“Still waiting,” the letter ended. It was signed, “Khalid Shaikh, and Bojenka.”

The plot to hijack a plane and crash it into CIA headquarters was revealed separately by Murad during interrogation. He was reluctant to divulge anything about Mohammed.


Other witnesses said Mohammed met with Yousef and Khan at various hotels in Manila. Playing the role of a Saudi Arabian sheik and businessman, he always had money, Mendoza said. Philippine police concluded at the time that the terrorists were linked to Bin Laden.

“It is a collaboration between top Al Qaeda operatives and the regional network of Al Qaeda from the 1995 event to the 9/11 attack,” Mendoza said. “It is a continuing plan.”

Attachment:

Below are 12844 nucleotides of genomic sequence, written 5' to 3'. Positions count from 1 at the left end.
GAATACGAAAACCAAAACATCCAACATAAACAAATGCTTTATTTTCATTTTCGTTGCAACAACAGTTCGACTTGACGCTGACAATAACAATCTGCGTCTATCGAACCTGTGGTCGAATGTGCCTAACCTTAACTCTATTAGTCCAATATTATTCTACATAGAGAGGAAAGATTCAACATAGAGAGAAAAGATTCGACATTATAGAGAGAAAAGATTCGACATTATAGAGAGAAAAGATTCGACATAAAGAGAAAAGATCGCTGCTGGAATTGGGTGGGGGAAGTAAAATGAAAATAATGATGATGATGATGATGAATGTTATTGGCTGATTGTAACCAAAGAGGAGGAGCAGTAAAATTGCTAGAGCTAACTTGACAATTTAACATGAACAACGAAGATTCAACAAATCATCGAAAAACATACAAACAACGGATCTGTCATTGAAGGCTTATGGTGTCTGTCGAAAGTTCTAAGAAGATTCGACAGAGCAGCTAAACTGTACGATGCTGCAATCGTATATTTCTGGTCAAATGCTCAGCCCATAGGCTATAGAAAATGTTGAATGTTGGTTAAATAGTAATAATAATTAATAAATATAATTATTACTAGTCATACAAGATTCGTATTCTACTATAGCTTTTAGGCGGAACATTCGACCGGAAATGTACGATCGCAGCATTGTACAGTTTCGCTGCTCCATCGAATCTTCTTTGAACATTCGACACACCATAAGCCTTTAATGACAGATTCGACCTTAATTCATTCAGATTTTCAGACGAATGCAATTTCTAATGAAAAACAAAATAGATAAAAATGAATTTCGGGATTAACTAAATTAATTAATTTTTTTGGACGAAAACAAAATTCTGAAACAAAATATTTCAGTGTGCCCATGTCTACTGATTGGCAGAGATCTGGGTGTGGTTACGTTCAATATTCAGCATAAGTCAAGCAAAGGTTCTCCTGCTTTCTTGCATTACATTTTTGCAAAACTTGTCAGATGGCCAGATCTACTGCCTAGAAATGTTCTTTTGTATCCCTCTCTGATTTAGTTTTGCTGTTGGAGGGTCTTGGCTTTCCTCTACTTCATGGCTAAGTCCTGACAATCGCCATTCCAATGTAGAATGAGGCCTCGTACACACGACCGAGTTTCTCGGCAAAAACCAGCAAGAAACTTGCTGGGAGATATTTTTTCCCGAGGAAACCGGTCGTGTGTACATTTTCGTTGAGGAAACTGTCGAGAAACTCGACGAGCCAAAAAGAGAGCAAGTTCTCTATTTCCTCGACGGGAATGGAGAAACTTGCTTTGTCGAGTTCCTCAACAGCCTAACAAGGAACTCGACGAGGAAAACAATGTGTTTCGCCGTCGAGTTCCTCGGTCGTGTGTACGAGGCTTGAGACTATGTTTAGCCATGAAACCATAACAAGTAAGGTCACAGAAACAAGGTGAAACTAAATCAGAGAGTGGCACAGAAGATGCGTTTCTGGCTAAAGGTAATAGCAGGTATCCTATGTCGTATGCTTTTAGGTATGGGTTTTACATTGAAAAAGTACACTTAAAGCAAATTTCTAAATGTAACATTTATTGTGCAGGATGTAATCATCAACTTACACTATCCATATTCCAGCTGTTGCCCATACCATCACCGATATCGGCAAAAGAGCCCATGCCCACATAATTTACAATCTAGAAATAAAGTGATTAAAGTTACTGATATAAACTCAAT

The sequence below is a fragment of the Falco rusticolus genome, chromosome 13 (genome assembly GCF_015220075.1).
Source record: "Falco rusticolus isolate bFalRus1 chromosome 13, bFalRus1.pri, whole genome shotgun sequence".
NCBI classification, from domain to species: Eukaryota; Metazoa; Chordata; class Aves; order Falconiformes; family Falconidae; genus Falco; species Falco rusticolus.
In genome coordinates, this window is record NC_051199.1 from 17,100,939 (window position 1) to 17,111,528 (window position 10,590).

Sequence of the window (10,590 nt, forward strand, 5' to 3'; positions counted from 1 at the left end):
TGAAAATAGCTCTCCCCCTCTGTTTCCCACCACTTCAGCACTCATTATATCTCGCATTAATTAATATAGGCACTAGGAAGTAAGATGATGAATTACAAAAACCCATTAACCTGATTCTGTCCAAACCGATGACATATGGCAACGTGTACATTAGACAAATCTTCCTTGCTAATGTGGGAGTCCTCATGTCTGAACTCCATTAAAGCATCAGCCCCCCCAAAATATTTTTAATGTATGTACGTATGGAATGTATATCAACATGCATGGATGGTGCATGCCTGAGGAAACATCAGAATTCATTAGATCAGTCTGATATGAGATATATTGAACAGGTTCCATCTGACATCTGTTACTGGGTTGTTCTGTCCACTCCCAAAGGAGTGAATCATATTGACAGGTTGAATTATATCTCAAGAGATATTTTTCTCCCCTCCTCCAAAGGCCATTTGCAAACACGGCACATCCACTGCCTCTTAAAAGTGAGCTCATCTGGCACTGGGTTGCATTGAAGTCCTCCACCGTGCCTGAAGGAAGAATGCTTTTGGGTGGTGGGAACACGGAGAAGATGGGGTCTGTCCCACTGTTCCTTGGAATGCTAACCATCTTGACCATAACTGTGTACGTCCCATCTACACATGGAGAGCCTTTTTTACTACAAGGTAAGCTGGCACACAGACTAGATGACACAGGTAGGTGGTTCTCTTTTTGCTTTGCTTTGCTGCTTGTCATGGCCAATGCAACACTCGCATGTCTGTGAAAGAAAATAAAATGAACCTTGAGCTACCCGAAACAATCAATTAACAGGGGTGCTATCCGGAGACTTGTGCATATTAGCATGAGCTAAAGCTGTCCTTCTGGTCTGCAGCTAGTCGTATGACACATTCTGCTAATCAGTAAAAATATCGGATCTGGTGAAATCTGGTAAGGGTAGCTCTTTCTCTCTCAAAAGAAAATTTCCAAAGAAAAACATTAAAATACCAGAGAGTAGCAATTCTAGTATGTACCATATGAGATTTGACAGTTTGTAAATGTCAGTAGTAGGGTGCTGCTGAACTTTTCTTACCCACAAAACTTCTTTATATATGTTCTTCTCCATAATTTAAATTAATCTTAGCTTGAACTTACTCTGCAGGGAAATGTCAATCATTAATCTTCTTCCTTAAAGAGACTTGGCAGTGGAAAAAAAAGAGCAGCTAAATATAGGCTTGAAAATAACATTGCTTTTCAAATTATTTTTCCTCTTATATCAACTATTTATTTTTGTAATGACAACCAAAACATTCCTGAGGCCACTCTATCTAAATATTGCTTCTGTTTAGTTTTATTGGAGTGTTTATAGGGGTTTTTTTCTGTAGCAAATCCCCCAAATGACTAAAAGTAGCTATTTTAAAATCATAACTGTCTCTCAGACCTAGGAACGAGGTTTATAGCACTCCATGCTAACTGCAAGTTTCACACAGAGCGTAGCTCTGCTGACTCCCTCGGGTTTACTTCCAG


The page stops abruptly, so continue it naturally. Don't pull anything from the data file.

After the plot was foiled and three of the conspirators were arrested, intelligence agencies found indications that Mohammed was still in the city. “My gut feeling is he didn’t leave Manila during this period,” Mendoza said.

Mohammed probably used a passport with a different name when traveling in and out of the country. A search of immigration records turned up no record of a Khalid Shaikh Mohammed entering or leaving the Philippines, Mendoza said.


Police have said that the Bojinka plot was financed through a Malaysia-based company whose directors included Khan and Riduan Isamuddin, also known as Hambali. Hambali was never caught. Since 1995, he has allegedly organized a series of deadly bombings in the Philippines and Indonesia and a plot to blow up embassies and commercial buildings in Singapore.


Paddock reported from Jakarta and Meyer from Washington. Times staff writers Bob Drogin and Mark Fineman in Washington contributed to this report.